on the range



Our curated list of range tips showing the best way to approach your practice sessions, improve your golf game and become a better player. Straight forward, clutter free driving range tips from PGA Professional Butch Harmon, Justin Rose, Hank Haney and Rory McIlroy.



HANK HANEY - Plan your practice time


"Plan for your practice time and range sessions. Most people don’t have a plan a develop bad habits in their golf swing by just hitting the big stick, they are simply exercising. When you go to the range you have to make sure you have a good plan for your practice routine.


In order to make the plan you have to have a good diagnosis of your game. You have to understand your game. Where your big miss is. Where do you lose your shots, how many times you three-putt, how many penalty shots you take etc. People analyse their full swing but they don’t really analyse their game and how they perform on the golf course. You have to analyse your game to identify the weaknesses and improve them. Put out the biggest fire first and then go from there."

JUSTIN ROSE - Practice aiming at different targets on the range


Practice aiming with irons on the range. A specific drill to experiment with on the driving range, according to Justin Rose, is to find efficient ways to aim at specific targets in the distance. "I try to go with clear targets. If there's someone wearing an orange sweater two yards left of the flag, that's what I'm zeroing in on.


To aim, I draw an imaginary line from my target line to the ball. Then I choose an intermediate target on that line about six feet in front of me. I square the club to the shorter target, then take my stance. Practice that at the range, use different targets during your session, and make it part of your routine and your range time".

BUTCH HARMON - Focus on one area during your practice.


"Focus on one area of your game at a time. Don’t hit irons and woods during the same practice session, it's not ideal to use different clubs. A great way to improve your time at the practice range and hit better shots as a result is to focus on one thing.. Get some alignment sticks, the simple things are the important things and take plenty of practice swings, don't just hit range balls one after the other. Want to improve your golf score and hit good shots, next time you practice at the golf club have a clear purpose to get good results. Step into every shot with pre-shot routine and a specific purpose."

COLIN MONTGOMERIE - Don't forget the practice green and use block practice putting routines

"I practice putting by setting myself a target of holing 100 putts in succession from two feet. If I miss one I penalise myself by starting from the beginning. This exercise is great for improving my consistency when standing over those vital shorter putts as well as improving my concentration."

PHIL MICKELSON - Practice your short game.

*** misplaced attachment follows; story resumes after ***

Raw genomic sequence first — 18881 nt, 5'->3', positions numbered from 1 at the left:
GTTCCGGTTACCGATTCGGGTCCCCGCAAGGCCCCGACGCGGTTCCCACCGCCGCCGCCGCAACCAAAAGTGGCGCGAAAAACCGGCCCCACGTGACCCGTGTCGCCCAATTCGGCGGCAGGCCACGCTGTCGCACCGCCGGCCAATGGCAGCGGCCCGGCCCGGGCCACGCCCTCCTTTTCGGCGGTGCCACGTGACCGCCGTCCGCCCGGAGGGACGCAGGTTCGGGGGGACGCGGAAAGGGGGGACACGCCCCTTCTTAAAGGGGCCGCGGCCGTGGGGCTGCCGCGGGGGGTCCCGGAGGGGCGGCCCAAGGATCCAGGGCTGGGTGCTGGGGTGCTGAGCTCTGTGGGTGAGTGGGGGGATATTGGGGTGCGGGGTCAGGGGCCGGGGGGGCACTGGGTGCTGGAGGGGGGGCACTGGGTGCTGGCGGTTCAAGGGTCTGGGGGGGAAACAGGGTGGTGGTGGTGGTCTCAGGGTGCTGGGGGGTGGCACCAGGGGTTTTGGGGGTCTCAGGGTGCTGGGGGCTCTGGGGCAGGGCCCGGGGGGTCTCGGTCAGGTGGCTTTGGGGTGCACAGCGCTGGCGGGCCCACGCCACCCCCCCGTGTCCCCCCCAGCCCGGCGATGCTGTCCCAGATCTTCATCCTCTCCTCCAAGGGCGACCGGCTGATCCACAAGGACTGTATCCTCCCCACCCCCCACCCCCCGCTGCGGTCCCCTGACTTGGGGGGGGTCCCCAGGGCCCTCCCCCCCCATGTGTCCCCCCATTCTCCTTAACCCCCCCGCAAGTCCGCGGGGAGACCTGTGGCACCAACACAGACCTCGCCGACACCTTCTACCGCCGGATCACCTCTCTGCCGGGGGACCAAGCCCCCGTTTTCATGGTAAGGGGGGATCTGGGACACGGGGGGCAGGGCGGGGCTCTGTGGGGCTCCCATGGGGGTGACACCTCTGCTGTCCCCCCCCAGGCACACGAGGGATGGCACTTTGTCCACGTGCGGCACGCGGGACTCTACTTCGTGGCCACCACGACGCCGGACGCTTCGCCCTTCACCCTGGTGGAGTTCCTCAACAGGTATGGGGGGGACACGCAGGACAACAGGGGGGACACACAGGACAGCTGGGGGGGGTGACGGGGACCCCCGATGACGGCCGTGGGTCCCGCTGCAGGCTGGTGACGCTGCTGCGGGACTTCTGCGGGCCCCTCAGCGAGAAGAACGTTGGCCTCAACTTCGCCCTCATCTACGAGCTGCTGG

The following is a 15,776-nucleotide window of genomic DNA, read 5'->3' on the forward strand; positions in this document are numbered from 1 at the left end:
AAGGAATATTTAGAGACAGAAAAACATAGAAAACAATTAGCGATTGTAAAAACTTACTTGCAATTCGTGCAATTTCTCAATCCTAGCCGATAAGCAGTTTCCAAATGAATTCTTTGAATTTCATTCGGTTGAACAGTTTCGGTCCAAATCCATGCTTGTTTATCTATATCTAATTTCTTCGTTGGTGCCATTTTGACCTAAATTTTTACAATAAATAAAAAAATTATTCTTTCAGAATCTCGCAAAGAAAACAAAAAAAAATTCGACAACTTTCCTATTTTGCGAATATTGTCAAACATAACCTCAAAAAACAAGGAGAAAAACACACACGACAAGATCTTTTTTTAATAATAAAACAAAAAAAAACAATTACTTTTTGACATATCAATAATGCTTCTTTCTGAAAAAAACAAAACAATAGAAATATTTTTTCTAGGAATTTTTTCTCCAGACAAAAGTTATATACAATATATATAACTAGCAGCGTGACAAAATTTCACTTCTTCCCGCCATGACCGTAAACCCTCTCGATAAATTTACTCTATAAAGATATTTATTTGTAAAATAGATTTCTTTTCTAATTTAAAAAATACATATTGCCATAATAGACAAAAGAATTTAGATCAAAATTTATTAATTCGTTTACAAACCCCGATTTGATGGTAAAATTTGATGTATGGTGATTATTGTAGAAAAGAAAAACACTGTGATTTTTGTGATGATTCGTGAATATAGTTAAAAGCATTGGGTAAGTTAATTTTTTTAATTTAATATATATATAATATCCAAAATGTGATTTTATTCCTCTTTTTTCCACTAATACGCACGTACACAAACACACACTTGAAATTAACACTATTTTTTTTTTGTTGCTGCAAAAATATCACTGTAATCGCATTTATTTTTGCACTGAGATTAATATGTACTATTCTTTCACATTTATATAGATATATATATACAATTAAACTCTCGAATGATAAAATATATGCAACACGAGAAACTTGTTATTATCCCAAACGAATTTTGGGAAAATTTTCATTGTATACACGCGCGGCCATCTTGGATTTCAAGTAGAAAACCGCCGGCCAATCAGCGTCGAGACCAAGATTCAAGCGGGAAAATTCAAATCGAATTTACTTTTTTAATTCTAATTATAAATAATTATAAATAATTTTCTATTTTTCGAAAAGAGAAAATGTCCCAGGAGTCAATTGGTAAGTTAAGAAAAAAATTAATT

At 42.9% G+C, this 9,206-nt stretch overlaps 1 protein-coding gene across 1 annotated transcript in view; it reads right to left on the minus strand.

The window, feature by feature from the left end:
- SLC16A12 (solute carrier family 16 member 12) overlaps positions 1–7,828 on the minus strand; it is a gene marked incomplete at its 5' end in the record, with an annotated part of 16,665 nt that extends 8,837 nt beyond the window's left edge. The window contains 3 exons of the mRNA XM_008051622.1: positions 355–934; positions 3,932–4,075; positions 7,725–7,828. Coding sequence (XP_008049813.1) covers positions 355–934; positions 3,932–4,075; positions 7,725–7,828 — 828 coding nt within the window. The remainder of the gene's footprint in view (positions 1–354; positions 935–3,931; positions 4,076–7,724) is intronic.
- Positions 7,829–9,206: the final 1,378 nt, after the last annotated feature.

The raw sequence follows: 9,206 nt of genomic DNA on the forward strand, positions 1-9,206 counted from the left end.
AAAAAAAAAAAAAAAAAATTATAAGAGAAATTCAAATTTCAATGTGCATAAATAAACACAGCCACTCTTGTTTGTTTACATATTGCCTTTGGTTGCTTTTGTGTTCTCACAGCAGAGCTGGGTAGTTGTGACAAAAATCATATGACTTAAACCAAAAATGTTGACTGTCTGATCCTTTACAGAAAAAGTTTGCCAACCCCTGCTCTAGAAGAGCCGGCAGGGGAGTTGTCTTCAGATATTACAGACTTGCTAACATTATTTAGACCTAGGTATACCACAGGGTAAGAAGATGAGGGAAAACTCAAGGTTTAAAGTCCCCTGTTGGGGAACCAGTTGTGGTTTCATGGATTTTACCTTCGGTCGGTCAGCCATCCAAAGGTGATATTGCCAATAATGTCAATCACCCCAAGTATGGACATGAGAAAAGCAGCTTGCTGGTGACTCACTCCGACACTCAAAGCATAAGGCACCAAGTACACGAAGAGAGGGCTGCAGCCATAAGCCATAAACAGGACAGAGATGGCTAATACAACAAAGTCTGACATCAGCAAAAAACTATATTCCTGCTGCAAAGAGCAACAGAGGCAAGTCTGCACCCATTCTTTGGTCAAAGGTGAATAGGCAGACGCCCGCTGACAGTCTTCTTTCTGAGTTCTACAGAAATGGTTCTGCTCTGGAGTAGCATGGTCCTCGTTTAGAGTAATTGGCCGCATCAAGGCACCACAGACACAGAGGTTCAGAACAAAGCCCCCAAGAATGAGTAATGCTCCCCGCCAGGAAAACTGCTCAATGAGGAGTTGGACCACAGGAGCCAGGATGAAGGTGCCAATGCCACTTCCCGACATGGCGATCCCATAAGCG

Practice 50% (or more) of all your practice time working on your short game. Phil Mickelson once said, “The only way to win tournaments is with the short game. Over half your shots are within 30 or 40 yards.”

Probably one of the best golf tips for most casual golfers to really improve or save their score, especially if the longer clubs aren't behaving themselves on a tough round. Time to get the pitching wedge out of the golf bag and work on the half swings and distance control before the next round of golf!

JUSTIN THOMAS - Randomize your practice

"Let me ask you a question: Are you randomizing your practice? By that I mean, are you hitting the same shot over and over or switching it up? I'm a big believer in the latter. One way I do that is with my TrackMan launch monitor. I set it up to spit out random yardages, from 126 to 150 yards as an example, and I have to hit whatever shot it requests. I realize most of you don't have access to a $20,000 monitor, but you can give yourself a new target or a new challenge—or both—for every golf ball you hit. For example, hit one at the 150-yard marker with two different irons or two different shot shapes. What you're doing is simulating the golf-course experience. Rarely do you have the same shot two swings in a row, so your task changes from shot to shot. You should practice that way, too."

RORY MCILROY - practice beyond the range

“I listened to an interview with Bob Rotella a few weeks ago and he said, ‘golf is the only sport where you don’t practice on the playing field,’ which I thought it was a very good statement,” Rory said. “Why do we stand on this range that’s 80 yards wide and hit the targets that don’t mean anything?’”

He continued: “I used to practice a lot, I’m of the mindset now that I think the best thing you can do is go out and play golf; put yourself in certain positions by getting up and down from funny lies; that’s the game. That’s the game we play. My thinking on that has definitely evolved over the last few years.”

Maybe how you practice comes down to personal preference and most of us don't get as much time to practice as the best players on the PGA tour. But it's worth trying different ways to get your game in the best place possible.

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